Then again, on the topic of skepticism about climate change, often a partisan issue, McCarthy was unequivocal.

“Climate change is happening,” she said. “We have to stop debating the science.”

What worries McCarthy most, she said, is the apparent shift of current EPA leadership to give greater decision-making weight to lobbyists representing the chemical and energy industries than to the staff scientists who have spent their careers studying the areas regulated. During a question-and-answer session after the speech, McCarthy referenced some agency changes covered in a recent story by UVM alum and New York Times reporter Eric Lipton ’87, about a Trump Administration EPA deputy who is pushing to revise and weaken previously agreed regulations of toxic chemicals.

Now a professor at the T.H. Chan School of Public Health at Harvard University, McCarthy said students constantly uplift her with their enthusiasm and commitment to social justice. Not only do they yearn to preserve natural resources, she said, but also to address unequal access to those resources within low-income and minority communities.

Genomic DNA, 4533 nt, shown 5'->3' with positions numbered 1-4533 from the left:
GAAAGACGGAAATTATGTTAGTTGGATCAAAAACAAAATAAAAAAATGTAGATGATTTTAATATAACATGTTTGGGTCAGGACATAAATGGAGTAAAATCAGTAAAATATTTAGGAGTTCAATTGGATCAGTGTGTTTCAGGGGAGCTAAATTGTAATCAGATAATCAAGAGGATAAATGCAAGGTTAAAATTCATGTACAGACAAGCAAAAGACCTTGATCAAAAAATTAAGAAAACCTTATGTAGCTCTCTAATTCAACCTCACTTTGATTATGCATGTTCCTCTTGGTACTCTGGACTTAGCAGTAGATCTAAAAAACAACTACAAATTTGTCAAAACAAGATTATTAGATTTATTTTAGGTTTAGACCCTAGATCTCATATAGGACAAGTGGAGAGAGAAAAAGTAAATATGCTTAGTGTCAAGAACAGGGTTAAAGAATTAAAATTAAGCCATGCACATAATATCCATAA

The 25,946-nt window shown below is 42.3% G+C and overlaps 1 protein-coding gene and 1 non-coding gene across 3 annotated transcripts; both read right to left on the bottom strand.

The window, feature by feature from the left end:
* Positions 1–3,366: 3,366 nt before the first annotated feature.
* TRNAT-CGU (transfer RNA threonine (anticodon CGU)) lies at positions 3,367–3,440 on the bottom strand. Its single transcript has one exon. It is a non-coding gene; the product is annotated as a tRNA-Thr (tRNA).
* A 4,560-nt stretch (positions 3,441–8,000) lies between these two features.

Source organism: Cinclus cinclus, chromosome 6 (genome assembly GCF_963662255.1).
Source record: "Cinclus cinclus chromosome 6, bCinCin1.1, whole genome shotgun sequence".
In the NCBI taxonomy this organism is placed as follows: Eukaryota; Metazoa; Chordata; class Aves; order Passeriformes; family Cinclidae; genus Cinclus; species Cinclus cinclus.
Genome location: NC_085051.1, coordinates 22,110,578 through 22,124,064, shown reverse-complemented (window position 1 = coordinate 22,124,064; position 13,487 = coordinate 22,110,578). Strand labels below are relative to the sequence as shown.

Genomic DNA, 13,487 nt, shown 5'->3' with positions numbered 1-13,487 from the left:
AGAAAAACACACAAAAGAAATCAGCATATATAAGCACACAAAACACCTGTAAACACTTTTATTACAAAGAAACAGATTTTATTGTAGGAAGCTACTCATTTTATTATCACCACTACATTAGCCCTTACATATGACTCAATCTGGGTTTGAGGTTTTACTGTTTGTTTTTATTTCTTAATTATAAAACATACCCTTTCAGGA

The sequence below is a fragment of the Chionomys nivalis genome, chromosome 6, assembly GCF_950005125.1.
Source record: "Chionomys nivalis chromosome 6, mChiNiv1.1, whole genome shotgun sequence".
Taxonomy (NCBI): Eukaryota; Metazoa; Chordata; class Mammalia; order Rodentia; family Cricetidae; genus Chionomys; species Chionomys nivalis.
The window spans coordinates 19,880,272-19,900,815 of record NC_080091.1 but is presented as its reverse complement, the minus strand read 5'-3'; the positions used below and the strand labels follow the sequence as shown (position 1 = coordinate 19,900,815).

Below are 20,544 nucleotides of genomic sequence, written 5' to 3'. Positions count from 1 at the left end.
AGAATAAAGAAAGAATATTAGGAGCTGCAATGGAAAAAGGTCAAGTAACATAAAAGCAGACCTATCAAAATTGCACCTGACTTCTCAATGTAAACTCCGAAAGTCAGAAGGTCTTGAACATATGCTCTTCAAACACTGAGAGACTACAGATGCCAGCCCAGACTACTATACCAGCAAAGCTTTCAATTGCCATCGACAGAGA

Grassroots action can make change, McCarthy said. In response to President Trump’s stance on the Paris Agreement, more than 300 mayors of U.S. cities have signed a pledge to continue to follow the accord. States first initiated controls on greenhouse gas emissions, leading to the federal initiative.

“It was only because it happened at other levels of government that we were able to make progress,” McCarthy said.

And, of course, individuals can vote. “We can make sure that we question our leaders when they deserve to be questioned.”

EPA: UVM Top Green Power School in America East Conference

04-25-2017 | By Gioia Thompson

The U.S. Environmental Protection Agency has recognized the University of Vermont as a conference champion of the 2016-17 College & University Green Power Challenge for using more green power than any other school in the America East athletic conference. 

Green power is zero-emissions electricity that is generated from environmentally preferable renewable resources, such as wind, solar, geothermal, eligible biogas, biomass, and low-impact hydro. Using green power helps accelerate the development of new renewable energy capacity nationwide and helps users reduce their carbon footprints.

Since April 2006, EPA’s Green Power Partnership has tracked and recognized the collegiate athletic conferences with the highest combined green power use within the program. The Individual Conference Champion Award recognizes the school that uses the most green power in a qualifying conference.